Most media coverage focuses on the treatment of memory loss in Alzheimer’s and other types of dementia. However, many people with dementia also experience secondary symptoms such as agitation and psychosis. These symptoms can be traumatic for both the individual and their family and friends, and can cause more functional decline than the memory loss itself. Research is also being done on how to treat these problems but this work often is not reported in the media.

Since there is no FDA-approved treatment for agitation and psychosis in dementia, doctors must resort to off-label medication use, relying on the “art” of pharmacology rather than science. Antipsychotic medications have often been used for the treatment of agitation and psychosis in dementia. The older “conventional” antipsychotics were initially used for their sedative effect and their effect on psychotic symptoms like hallucinations and paranoia. When the newer “atypical” antipsychotics appeared on the market, doctors were excited because they hoped they could treat the agitation and psychosis of dementia with less-sedating, safer medications. Sadly, studies showed that atypical antipsychotics were linked with a small but significant increase in the risk of death in patients with dementia and the FDA gave these medications a black box warning. After the warning, many doctors reverted to using the conventional antipsychotics which did not have such a warning.

Recently, we got more bad news on treatment of agitation and psychosis in dementia. A study was done to examine the cardiac risks of the conventional antipsychotics in older adults (>50 years old) and found that they had a moderate increase in risk of serious adverse cardiac effects compared with those taking the atypical antipsychotics*. Another study showed that treatment with atypical antipsychotics worsens decline in Alzheimer’s dementia **. So which is worse, conventional or atypical antipsychotics?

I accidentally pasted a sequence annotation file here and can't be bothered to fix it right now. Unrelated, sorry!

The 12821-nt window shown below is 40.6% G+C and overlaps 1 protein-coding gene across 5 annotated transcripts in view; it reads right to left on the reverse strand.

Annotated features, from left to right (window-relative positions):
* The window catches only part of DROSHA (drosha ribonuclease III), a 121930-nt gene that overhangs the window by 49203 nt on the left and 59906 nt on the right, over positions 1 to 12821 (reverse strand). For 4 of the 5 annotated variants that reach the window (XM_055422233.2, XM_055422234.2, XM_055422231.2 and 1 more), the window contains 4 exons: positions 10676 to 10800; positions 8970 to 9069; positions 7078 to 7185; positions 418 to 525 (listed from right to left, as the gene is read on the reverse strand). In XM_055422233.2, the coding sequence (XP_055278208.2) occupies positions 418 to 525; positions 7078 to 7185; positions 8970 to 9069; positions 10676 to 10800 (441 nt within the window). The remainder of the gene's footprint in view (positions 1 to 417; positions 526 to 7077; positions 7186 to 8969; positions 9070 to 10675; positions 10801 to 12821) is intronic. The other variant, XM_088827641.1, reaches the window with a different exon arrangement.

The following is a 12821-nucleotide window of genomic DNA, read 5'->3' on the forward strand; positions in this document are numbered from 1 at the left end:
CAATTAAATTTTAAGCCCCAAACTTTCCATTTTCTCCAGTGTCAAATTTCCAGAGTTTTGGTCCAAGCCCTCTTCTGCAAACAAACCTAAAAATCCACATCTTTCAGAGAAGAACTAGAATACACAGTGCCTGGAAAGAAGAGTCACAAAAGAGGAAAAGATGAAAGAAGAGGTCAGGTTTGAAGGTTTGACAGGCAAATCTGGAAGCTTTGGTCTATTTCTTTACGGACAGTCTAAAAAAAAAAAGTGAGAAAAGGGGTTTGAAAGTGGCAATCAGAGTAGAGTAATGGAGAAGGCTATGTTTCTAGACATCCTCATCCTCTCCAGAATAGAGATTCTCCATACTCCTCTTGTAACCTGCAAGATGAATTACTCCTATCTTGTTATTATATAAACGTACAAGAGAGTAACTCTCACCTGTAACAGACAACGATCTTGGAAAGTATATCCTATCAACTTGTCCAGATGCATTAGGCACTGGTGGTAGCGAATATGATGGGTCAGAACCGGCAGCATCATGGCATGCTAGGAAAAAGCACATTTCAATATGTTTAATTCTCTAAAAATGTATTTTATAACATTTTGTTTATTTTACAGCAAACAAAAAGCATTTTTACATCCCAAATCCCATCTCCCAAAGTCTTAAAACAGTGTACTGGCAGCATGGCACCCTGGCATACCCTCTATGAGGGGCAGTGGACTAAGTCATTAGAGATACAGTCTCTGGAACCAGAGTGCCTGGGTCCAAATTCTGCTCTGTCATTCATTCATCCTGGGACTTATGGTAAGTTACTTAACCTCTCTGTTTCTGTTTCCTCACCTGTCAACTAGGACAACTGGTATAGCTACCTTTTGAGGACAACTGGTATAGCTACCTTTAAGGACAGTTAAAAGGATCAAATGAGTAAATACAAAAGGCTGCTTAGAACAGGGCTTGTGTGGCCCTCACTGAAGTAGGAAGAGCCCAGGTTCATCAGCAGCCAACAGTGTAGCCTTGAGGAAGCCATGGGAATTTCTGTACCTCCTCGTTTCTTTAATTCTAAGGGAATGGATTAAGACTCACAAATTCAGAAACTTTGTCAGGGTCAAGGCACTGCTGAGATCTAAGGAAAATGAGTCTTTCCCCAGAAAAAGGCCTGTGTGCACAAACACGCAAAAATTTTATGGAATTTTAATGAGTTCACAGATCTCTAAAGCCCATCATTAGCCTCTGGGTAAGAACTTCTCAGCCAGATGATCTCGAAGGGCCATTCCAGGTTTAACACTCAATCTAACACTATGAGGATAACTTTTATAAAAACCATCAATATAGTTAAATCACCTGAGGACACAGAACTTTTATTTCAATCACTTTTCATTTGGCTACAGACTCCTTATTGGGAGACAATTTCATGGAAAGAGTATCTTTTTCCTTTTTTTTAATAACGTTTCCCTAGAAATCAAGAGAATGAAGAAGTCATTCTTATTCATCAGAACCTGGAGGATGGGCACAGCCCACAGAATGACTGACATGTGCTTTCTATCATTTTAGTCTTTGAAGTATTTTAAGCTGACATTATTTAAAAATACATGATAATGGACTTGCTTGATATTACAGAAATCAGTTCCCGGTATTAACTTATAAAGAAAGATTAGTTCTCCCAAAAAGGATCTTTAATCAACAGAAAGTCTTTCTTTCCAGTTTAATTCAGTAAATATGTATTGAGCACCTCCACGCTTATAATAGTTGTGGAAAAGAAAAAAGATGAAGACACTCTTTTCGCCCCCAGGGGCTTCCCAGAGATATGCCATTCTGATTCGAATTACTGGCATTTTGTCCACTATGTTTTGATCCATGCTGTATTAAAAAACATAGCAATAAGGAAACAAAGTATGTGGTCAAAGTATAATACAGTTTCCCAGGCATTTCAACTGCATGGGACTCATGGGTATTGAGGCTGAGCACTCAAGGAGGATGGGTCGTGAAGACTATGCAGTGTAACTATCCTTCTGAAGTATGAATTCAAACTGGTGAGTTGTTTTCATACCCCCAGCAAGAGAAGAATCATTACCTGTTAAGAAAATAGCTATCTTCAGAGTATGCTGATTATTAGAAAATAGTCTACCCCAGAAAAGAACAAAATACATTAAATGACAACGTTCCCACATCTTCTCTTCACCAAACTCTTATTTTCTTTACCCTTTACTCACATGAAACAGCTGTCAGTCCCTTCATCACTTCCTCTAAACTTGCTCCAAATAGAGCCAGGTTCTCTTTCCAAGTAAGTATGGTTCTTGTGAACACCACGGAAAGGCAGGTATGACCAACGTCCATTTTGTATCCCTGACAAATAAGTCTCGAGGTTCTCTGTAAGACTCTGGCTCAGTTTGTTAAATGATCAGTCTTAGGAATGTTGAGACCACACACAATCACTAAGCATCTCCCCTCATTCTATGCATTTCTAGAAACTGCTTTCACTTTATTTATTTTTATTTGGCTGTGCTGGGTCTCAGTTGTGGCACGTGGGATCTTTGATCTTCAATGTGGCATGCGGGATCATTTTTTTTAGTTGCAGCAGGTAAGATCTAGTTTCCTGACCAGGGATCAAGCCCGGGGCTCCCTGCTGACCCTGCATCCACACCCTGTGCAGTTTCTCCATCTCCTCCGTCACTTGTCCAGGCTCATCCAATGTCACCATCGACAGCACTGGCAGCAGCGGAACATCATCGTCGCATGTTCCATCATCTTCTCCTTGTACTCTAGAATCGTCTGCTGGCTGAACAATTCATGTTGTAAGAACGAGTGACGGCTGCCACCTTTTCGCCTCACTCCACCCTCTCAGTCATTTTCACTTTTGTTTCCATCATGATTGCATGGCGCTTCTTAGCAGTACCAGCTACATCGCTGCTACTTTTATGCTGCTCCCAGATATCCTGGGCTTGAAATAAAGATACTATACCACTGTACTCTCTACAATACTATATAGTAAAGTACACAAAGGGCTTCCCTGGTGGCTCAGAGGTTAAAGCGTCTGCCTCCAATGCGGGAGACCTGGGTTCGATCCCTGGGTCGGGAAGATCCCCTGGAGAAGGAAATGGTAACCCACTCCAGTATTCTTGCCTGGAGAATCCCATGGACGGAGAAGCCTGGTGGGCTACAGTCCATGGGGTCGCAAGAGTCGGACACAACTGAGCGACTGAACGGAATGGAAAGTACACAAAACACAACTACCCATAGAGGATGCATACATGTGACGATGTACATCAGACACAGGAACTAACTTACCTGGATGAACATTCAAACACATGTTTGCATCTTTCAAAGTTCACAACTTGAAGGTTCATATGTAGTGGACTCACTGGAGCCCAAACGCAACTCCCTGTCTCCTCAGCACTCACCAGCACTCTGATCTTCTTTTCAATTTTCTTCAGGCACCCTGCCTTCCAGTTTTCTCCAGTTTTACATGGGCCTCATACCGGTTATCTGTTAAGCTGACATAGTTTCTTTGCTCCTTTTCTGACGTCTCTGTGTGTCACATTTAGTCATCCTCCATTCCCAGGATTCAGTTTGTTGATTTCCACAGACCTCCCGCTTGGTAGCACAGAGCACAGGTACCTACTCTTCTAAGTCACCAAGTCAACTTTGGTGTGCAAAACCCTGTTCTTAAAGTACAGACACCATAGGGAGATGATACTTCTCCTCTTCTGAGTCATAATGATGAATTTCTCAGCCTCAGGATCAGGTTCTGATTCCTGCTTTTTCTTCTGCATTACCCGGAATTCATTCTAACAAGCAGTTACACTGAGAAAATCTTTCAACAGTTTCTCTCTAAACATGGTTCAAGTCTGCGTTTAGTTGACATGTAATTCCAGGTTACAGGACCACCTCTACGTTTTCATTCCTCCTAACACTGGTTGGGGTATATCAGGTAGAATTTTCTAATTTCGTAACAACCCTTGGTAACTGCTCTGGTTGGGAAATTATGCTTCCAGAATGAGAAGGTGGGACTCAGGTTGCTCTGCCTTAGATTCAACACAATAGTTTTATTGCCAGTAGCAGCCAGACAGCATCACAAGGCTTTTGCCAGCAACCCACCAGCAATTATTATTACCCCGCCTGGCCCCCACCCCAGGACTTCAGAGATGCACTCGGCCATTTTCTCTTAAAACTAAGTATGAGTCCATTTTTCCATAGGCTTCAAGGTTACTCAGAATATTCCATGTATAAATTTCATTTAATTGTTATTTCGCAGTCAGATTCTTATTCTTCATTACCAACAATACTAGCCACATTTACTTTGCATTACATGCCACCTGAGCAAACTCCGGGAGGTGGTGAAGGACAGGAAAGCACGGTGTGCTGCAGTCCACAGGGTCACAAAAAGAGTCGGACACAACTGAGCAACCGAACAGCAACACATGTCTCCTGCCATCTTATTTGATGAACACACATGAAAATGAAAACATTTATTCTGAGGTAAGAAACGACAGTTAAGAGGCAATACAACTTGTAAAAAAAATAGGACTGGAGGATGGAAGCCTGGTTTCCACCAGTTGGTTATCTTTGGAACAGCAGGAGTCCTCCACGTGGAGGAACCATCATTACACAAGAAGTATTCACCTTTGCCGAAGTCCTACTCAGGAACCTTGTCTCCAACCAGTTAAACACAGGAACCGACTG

Some doctors will try to avoid treatment with antipsychotics by using other psychotropic medications like mood stabilizers. However, there is more bad news on this front as well. A study was done to see if divalproex sodium could be used to prevent worsening of agitation and cognitive decline in Alzheimer’s disease***. They found that after 2 years, treatment did not delay emergence of agitation or psychosis or slow cognitive or functional decline; and worse, treatment was associated with significant toxic side effects.

What’s a doctor to do? Until the FDA approves a treatment for agitation and psychosis in dementia, doctors will continue to do their best – treat the problem while trying to minimize side effects. Consultation with a geriatric psychiatrist or another doctor with extensive experience with these problems may be your best resource for this “art” of psychopharmacology.

* Mehta et al., Risk of serious cardiac adverse events in older adults using antipsychotic agents. American Journal of Geriatric Pharmacology 2011:9 (April):120-132

** Vigen et al., Cognitive effects of atypical antipsychotic medications in patients with Alzheimer’s disease : Outcomes from CATIE-AD. American Journal of Psychiatry 2011 : May 15 (epub ahead of print)

***Tariot et al., Chronic divalproex sodium to attenuate agitation and clinical progression of Alzheimer Disease. Archives of General Psychiatry 2011:68(8):853-861

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Cognitive Psychiatry of Chapel Hill
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